When Nancy Marchand was summoned to an appointment at CBS in New York a couple of years ago, she showed up with Muggsy.

She had been told that she was being considered for the role of a brassy newspaper publisher in the new CBS series "Lou Grant," and that the character seldom went anywhere without her dog. So Muggsy, a miniature wirehaired dachshund, came along.

The guards posted in front of the CBS elevators were not impressed by Muggsy. No dogs allowed, they said.

All right, replied Marchand. The guards would just have to tell the honchos upstairs that Nancy Marchand would not be able to see them until Muggsy could see them too.

Within minutes, a vice president of CBS was downstairs welcoming Muggsy and his mistress to the network. Soon enough, Marchand had been cast as Margaret Pynchon, ruler of "The Los Angeles Tribune" on "Lou Grant."

Mrs. Pynchon is a familiar emblem to many American journalists, and Marchand was in Washington to help swear in the new officers of the National Press Club Sunday night.

It was her first such ceremony, she said. Normally she does not go out of her way to mingle with journalists. "If I'm playing a psychotic," she explained, "I don't fill myself up with pills and stalk people through the streets."

She does a lot of reading as research for her role. "Now that I'm in the paper business," she said "I really read the paper. It takes me until 11 a.m. every morning to read The New York Times. Then, by late afternoon I don't remember one thing I've read."'

Though "Lou Grant" is shot in Los Angeles, Marchand lives in New York and loves it: "I like the dirt, the smells, the people, the pigeons, the exhaust, the energy, the hysteria."

She has been a New York stage and television actress for years, but she hasn't done commercials. "I have a mental problem with them," she said. "I don't take them seriously, and the people who make them do."

It's hard to imagine Mrs. Pynchon having anything to do with commercials -- or with dirt, smells, pigeons or exhaust, for that matter. But Marchand thinks "the other part of the world is very fascinating" to the wealthy and dignified publisher.

Marchand requested a scene that would put Mrs. Pynchon in the noise and grime of the pressroom, she said. But she was told the set for such a scene would be too expensive.

At 50, Marchand is 10 years younger than Mrs. Pynchon, and she dresses in a more contemporary style. Without her Mrs. Pynchon wig, Marchand is a redhead. She looks remarkably like Ford's Theater producer Frankie Hewitt.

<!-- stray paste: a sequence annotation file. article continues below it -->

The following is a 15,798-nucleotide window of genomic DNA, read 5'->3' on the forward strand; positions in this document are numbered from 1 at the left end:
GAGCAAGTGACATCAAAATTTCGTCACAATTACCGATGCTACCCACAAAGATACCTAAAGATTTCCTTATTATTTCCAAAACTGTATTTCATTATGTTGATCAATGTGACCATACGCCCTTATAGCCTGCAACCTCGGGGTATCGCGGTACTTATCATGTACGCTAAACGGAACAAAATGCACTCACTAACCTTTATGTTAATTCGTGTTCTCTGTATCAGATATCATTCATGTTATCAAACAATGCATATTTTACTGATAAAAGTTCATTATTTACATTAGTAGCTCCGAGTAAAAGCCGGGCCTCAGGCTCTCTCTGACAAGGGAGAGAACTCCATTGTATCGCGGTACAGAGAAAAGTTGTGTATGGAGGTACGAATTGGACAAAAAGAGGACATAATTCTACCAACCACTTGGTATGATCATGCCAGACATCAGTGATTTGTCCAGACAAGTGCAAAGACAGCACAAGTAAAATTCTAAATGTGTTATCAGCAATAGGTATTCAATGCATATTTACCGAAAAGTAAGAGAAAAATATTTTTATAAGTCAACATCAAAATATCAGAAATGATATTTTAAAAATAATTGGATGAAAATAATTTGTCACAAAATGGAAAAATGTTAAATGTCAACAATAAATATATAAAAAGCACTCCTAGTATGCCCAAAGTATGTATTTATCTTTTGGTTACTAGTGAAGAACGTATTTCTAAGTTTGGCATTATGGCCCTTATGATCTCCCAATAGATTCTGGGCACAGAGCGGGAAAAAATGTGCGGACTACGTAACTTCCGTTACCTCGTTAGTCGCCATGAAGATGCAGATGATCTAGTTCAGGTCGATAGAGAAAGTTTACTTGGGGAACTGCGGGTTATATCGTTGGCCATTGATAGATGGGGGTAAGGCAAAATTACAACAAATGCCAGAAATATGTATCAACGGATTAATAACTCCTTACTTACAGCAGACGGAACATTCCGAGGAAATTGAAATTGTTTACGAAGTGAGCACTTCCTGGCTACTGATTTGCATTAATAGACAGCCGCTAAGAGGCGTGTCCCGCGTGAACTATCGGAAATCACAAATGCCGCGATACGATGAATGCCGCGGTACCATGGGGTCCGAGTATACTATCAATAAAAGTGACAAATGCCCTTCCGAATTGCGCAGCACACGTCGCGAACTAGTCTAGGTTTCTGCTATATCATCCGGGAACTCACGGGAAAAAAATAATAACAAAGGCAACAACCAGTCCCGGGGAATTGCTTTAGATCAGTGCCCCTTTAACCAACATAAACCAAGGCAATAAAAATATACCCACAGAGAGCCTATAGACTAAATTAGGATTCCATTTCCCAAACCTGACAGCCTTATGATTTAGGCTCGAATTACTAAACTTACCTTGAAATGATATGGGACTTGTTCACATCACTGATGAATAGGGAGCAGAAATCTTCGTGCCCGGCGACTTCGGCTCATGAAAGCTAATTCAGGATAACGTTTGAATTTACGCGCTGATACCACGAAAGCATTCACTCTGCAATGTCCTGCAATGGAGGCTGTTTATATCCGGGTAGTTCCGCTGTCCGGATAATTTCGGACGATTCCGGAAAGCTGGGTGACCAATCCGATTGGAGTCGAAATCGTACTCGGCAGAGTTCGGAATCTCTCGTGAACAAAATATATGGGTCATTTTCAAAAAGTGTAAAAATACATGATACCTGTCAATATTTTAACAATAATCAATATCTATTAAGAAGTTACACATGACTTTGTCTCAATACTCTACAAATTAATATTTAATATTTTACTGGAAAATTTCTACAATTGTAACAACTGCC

Yet she is familiar with "the invisible shell" that surrounds Mrs. Pynchon. "Until recently this country was so gerrymandered that any middleclass WASP was simply very protected," said Marchand. She was one of these creatures herself, the daughter of a dentist and a pianist in Eggertsville, N.Y., a Buffalo suburb.

Marchand's childhood nickname was "Nun." It was bestowed on her "by some silly girls," and she can't remember why. There were no nuns in the neighborhood. "We only had the royal WASPs on my side of the tracks," she recalled.

From Sunday school Marchand picked up the impression that Jews "were an extinct tribe," she said. "We learned that they did wonderful things, crossing the Red Sea and all, and that they were the foundation for the Christian religion, but it was implied that they had died out."

Only when Marchand saw "the stuff with Hitler" in the newsreels at the movies -- "which I attended every spare minute" -- did she realize Jews were still around. But that was a long time ago. Actor Paul Sparer, her husband of 28 years, is Jewish.

Marchand went to Carnegie Tech and then New York City. Her big break was a performance as Jo in a "Studio One" rendition of "Little Women." She appeared frequently on live television and did radio comedy sketches with Jonathan Winters. She made the rounds of soap operas.

Several years ago she was a regular on the short-lived but much-discussed "Beacon Hill." Now she says she doesn't believe her aristocratic "Beacon Hill" matron would ever have married into an Irish family in the first place. So much for "Beacon Hill."

Her stage work frequently brought Marchand to the National Theater in Washington, and at every performance here there was always a man with black kid gloves, steel teeth and a cane near the front row. After the show he would find her and "talk and talk and talk about all these mysterious experiences." This character almost made her swear off Washington.

Marchand and Sparer have three children and Muggsy. Despite the doors that opened for Muggsy at CBS, however, he does not play Mrs. Pynchon's dog on "Lou Grant." Two Yorkshire terriers have been cast in that role. The first one was unhappy in the role because it required a separation from Lassie, his best friend, according to Marchand. So after the first season, a new and "much happier" dog was brought in.

Marchand doesn't think any viewers noticed the casting change."When you've seen one Yorkie, you've seen 'em all," she said.

Mrs. Pynchon would not approve.